Polybutylene Leak Questions\Hot Water "Running" With Water Off

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Spirrwell

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Hello!

I just want to preface this that I'm completely new to plumbing, so apologies for potentially being dumb.

So I'm in a double wide mobile home that has polybutylene pipes. We have a hot water leak at one end of the home underneath. It's a 3/8 inch pipe and the leak is at a tee fitting. And we could be waiting a while for anybody to show up to fix it.

They apparently don't make push to connect PEX adapters in that size (that I could find), and I don't have a crimp tool, nor could I find one at Lowes. BUT I do have a clamp tool for PEX tubing. So I can't use any adaptive polybutylene to PEX fittings as they're only available with a copper crimp ring.

All I have access to are a 3/8 inch tee fitting for PEX, as well as clamps. (Or any other PEX fittings I can buy in that size)

First question: The 3/8 inch PEX and polybutylene are the same size and wall thickness. Is there any specific reason I can't use a regular brass tee PEX fitting with clamp rings on the polybutylene?

Second question: I shut off the water to the home, and the hot water breaker was turned off (it's an electric heater). However there was still water coming out of the pipe hours later, and still quite hot. Not a lot of water, but a constant drizzle. How can this be? There's a blue lever underneath the house (ball valve?) that shuts off water to the home. That's what I used.

Any help or information would be greatly appreciated.
 

havasu

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I'm going off of my own memory from about 20 years ago, but I have a vacation mobile home at a lake which once had that darn Poly butyl propalene pipe, and if I remember correctly, the pex diameters were completely different, however the Sharkbite fittings works perfectly. Turn off the main incoming water line at the street, turn off the water heater and let the system cool for several hours, then drain down the complete system. Then, get under there and fix the problem. Keep in mine that there was a huge lawsuit with that gray poly pipe back in the mid 1990's, and they recommend that it all be replaced because it is not if that pipe will break, it is when that pipe will break. You may consider biting the bullet now, and just replacing all of that pipe with PEX or copper.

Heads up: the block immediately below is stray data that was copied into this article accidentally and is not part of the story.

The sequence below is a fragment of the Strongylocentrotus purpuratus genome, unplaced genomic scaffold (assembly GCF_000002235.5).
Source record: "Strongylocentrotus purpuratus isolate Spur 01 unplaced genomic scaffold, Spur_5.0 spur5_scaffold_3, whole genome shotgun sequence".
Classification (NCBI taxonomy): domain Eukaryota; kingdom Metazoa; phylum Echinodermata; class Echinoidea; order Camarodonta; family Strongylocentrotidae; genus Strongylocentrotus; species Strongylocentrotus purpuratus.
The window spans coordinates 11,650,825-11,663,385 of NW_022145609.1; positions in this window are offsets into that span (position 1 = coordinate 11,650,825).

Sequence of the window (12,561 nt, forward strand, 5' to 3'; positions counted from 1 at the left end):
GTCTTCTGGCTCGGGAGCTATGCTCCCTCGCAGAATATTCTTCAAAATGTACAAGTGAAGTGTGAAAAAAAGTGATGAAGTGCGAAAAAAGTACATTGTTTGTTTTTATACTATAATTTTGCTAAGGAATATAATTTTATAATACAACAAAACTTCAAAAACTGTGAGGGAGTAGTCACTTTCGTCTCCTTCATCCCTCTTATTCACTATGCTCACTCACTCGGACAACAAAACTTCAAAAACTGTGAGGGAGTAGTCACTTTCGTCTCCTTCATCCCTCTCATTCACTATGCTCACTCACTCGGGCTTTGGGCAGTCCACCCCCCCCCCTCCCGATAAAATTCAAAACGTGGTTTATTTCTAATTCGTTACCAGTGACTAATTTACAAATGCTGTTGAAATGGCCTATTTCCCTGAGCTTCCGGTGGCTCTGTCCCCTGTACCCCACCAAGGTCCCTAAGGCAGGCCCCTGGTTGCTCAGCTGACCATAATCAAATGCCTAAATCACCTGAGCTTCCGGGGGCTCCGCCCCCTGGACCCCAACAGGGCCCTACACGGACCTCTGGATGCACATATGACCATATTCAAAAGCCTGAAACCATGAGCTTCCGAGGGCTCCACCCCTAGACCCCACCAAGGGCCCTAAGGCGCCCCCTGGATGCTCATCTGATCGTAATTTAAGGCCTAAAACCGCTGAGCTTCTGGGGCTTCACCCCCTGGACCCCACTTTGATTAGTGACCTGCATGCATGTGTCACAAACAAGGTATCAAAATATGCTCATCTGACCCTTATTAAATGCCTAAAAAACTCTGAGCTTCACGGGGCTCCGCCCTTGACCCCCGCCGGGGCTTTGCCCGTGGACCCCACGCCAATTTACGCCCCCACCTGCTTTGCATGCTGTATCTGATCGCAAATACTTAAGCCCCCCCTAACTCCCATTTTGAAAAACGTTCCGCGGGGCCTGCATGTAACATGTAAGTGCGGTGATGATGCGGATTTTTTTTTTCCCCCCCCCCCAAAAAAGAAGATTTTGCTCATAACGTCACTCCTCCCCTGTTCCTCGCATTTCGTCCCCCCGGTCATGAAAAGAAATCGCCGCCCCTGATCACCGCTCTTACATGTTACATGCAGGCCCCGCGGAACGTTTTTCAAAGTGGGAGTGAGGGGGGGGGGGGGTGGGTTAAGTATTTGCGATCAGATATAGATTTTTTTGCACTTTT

Spirrwell

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Yes I understand polybutylene was banned from use in 1995 I believe. I know we have to eventually replace all of it.

They don't make sharkbite push to connect poly-B adaptive fittings in 3/8 inch size.

There are adaptive fittings that AREN'T push to connect, but I only have clamp rings with a clamp tool. Will these work? Or do I NEED to use the copper crimp ring that it comes with?
 

frodo

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Hey man.
This what you do
have a friend in the trailer and you or the friend under the trailer

who ever is up top. have them BLOW air into faucets turn the hot valve on, the cold off
BLOW and blow the water OUT of the hole in the fitting under the house
When you have made the water go away. Then BLOW from the cut pipe to the faucet

NOW when yo get air at the faucet you know that the line goes from the cut to THAT sink or shower

Do you follow me so far?

replace that line from the cut to the fixture that it serves

With out pictures of your water heater and the broken pipe I can not tell you what to use. I can guess all day


NOTE...When I say blow the faucet. I mean put your head in the sink upside down in an uncomfortable position
wrap your lips around the spout and BLOW AIR.
IF. You can not do that
and you own a air compressor or bicycle pump
hold your hand over the spout and shoot air into the spout. YOU MUST HOLD THE AIR HOSE TIGHT
IF You cant do that
take it apart under the sink and blow the line from there
 
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